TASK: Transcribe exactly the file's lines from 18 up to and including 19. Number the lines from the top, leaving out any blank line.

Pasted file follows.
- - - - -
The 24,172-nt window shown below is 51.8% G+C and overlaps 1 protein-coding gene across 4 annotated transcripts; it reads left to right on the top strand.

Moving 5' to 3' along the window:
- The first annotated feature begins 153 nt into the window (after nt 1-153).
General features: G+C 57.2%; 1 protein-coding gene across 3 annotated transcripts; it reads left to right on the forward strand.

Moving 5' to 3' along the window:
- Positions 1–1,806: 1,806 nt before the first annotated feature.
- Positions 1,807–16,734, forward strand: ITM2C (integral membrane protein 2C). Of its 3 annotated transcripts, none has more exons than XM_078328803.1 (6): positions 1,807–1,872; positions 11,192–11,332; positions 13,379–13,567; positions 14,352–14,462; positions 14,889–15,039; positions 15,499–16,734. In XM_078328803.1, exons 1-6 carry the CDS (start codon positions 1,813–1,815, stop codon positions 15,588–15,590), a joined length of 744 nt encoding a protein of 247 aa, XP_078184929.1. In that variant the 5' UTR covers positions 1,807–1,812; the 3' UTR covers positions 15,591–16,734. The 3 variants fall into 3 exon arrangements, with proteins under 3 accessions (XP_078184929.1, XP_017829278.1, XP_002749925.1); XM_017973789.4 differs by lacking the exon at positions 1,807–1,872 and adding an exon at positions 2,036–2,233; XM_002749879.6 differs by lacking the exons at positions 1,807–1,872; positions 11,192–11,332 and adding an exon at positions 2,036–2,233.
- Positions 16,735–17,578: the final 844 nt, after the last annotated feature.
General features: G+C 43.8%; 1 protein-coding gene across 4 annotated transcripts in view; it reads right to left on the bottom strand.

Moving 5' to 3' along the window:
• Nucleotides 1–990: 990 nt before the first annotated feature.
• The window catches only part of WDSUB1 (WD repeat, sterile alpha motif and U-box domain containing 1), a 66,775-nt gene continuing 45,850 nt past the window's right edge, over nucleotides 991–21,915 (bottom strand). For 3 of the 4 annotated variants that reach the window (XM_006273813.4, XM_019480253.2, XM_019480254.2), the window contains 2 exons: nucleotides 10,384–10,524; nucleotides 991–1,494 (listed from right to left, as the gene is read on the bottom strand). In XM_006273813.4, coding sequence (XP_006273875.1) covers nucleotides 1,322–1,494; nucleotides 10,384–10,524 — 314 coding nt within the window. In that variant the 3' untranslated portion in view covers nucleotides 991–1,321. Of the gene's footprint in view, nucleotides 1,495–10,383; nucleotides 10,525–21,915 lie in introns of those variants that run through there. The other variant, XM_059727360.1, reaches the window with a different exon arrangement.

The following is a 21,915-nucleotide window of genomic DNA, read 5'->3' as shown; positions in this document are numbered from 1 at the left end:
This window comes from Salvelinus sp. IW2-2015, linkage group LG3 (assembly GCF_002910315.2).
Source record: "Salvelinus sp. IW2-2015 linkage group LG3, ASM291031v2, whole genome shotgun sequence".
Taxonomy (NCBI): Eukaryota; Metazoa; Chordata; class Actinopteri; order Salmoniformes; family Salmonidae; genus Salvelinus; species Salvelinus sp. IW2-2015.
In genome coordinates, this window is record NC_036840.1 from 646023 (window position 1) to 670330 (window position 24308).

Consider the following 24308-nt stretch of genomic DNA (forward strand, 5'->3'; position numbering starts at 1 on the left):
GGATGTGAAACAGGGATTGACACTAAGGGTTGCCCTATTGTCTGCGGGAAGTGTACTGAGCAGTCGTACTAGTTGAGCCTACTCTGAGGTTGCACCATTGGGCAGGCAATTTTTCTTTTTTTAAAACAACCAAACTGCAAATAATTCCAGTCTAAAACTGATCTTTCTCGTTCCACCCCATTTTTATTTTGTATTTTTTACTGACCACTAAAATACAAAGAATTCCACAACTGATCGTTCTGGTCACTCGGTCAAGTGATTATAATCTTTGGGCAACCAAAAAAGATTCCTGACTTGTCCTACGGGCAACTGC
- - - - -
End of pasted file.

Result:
Consider the following 24308-nt stretch of genomic DNA (forward strand, 5'->3'; position numbering starts at 1 on the left):
GGATGTGAAACAGGGATTGACACTAAGGGTTGCCCTATTGTCTGCGGGAAGTGTACTGAGCAGTCGTACTAGTTGAGCCTACTCTGAGGTTGCACCATTGGGCAGGCAATTTTTCTTTTTTTAAAACAACCAAACTGCAAATAATTCCAGTCTAAAACTGATCTTTCTCGTTCCACCCCATTTTTATTTTGTATTTTTTACTGACCACTAAAATACAAAGAATTCCACAACTGATCGTTCTGGTCACTCGGTCAAGTGATTATAATCTTTGGGCAACCAAAAAAGATTCCTGACTTGTCCTACGGGCAACTGC